A Working Space for Randolph Hollingsworth

This site offers key historical facts relating to the journey of Mary Clement Leavitt (1830-1912), world missionary for the Woman’s Christian Temperance Union, in New Zealand. Some questions I am working on are as follows:

  • Why was the WCTU NZ so effective an organizational mechanism for women’s activism across so many class, ethnic, and geographic boundaries in New Zealand?
  • Why did Mary C. Leavitt chose Anne Ward as the Provisional President for the WCTU in New Zealand – instead of some of the already established leaders such as Emma E. Packe of Dunedin or Anne Brame of Auckland? (See the list of New Zealand’s suffragists I started in Wikipedia.)
  • How did the strong entrepreneurial spirit and cultural standing of Māori women establishing ties to the WCTU, such as Leavitt’s meeting in March 1885 with Tepaea “Sophia” Hinerangi, contribute to the success of temperance outreach and women’s political empowerment thereafter?
  • Leavitt wrote of her disappointment in not succeeding at organising a Union in Wellington and in Nelson while she was in New Zealand – why were these two cities different?
  • How did audiences react when they realized that Leavitt’s speaking style was so different from so many other Gospel Temperance orators – and from the various independent churches’ women preachers of the time?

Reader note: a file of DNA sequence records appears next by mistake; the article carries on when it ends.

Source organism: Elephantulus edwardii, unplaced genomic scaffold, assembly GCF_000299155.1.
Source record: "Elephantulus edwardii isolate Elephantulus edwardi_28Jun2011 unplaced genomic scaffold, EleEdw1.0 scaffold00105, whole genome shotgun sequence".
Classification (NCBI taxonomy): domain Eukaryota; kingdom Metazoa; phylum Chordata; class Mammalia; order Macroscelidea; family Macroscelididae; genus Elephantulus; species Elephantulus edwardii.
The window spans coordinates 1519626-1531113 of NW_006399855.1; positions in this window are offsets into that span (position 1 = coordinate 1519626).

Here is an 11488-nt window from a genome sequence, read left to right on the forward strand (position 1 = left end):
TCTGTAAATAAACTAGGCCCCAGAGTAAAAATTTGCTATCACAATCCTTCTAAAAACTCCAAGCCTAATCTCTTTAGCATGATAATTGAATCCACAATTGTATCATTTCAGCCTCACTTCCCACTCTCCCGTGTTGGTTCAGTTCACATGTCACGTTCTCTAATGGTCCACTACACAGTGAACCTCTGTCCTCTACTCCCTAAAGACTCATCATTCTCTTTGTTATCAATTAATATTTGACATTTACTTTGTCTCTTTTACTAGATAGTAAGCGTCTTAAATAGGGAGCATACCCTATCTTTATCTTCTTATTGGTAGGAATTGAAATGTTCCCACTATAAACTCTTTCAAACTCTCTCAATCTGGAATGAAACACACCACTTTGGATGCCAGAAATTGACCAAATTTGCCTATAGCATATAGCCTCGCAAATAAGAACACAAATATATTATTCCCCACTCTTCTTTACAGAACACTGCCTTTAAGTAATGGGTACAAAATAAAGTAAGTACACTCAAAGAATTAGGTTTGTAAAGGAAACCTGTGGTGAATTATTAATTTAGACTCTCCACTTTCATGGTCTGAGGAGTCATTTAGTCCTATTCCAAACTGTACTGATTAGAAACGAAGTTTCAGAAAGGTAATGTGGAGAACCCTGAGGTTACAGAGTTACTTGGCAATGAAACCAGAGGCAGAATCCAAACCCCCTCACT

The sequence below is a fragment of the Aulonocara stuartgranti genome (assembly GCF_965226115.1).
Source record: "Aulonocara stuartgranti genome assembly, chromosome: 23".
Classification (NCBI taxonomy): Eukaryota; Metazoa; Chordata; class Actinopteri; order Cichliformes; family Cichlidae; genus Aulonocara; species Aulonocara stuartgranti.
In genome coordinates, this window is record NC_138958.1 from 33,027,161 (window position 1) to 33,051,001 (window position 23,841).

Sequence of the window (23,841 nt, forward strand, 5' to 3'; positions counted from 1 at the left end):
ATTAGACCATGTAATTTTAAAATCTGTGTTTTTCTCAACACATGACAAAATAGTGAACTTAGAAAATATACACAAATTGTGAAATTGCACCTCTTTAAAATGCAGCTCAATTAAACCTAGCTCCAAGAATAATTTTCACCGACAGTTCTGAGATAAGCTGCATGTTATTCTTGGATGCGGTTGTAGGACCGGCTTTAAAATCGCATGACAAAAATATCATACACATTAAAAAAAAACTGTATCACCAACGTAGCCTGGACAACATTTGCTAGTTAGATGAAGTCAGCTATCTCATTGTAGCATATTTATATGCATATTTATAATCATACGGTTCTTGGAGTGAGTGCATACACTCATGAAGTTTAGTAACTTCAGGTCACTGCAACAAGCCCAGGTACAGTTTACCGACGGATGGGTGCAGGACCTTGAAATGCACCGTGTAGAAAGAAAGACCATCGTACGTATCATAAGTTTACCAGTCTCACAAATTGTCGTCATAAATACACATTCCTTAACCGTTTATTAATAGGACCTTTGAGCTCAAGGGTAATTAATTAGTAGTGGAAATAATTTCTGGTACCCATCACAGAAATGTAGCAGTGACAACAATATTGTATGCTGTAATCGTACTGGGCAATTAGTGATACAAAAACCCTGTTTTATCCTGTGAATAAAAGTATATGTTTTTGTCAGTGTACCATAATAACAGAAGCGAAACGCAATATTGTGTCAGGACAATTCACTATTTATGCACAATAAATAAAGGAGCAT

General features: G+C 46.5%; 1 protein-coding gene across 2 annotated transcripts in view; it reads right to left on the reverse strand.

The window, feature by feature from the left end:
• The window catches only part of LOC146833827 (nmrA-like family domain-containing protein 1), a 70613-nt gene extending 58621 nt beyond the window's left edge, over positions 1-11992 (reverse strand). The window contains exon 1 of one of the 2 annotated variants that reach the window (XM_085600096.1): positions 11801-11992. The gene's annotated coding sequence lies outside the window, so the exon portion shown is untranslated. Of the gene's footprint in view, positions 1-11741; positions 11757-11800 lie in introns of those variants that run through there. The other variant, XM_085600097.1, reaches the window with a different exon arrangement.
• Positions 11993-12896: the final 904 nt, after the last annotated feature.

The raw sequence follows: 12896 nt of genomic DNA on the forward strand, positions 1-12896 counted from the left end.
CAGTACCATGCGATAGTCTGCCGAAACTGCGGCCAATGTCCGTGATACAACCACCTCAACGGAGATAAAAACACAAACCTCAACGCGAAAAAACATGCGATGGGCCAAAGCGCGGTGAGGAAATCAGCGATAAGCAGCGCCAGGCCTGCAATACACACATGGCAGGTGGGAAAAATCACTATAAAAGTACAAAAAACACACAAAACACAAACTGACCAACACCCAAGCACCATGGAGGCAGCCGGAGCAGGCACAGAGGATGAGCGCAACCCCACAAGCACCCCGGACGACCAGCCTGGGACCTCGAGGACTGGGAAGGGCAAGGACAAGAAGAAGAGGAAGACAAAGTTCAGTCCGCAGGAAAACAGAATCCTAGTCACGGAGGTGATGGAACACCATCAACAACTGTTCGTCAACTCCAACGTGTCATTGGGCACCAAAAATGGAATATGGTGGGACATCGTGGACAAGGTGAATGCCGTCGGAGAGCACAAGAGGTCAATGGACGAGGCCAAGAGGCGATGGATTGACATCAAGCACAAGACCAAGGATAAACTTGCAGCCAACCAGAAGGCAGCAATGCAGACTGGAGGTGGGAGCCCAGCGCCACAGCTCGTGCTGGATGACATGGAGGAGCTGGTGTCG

• How did Ward’s organizational method differ from Leavitt’s? Which churches or clubs in the various places were most equipped to host and support Leavitt’s and Ward’s efforts? How did those strategies differ in rural areas vs urban areas?
  • How did Leavitt survive such a grueling schedule of traveling (perhaps even camping out in some rural areas), then successfully presenting herself to a critical audience – and giving 30-45 minute speeches (sometimes three times a day) – at the age of 55?
  • In what ways did the local women activists contribute to or detract from “polite” societal norms in order to maintain a woman-led organisation fighting for the rights of women and children?

Constructive comments and suggestions (see feedback form below) are very welcome.

Leavitt’s Tour of New Zealand by City by Date

Auckland January 14-March 16; June 25-28

Ponsonby Feb 10
Remuera Feb 12-13
Newton Feb 13
Onehunga Feb 14
Thames Feb 17
Parnell Feb 18-22
Newmarket Feb 25

Travel to Lake District

Cambridge March 2
Tauranga then Wairoa (sometime in this time period)
Te Aroha March 12 (then back to Auckland by 15 March)

Wellington March 20

Lower Hutt March 30-31

Dunedin April 11 – April 29

Ravensbourne (not sure of date for her visit – June 19th is when they organize their chapter with the help of the Dunedin WCTU)

Oamaru April 19-?

Invercargill April 30 – May 3

Port Chalmers May 5

Dunedin May 5-8

Christchurch May 9-31

Richmond May 19
Sydenham May 21
Papanui May 26
Rangiora May 27

Napier June 7-24

Waipawa June 17
Waipukurau (not sure of date for this event)

then back to Auckland by June 25 for departure to Sydney, Australia on the 28th

Map of European towns in New Zealand 1881 with populations of 1000 or more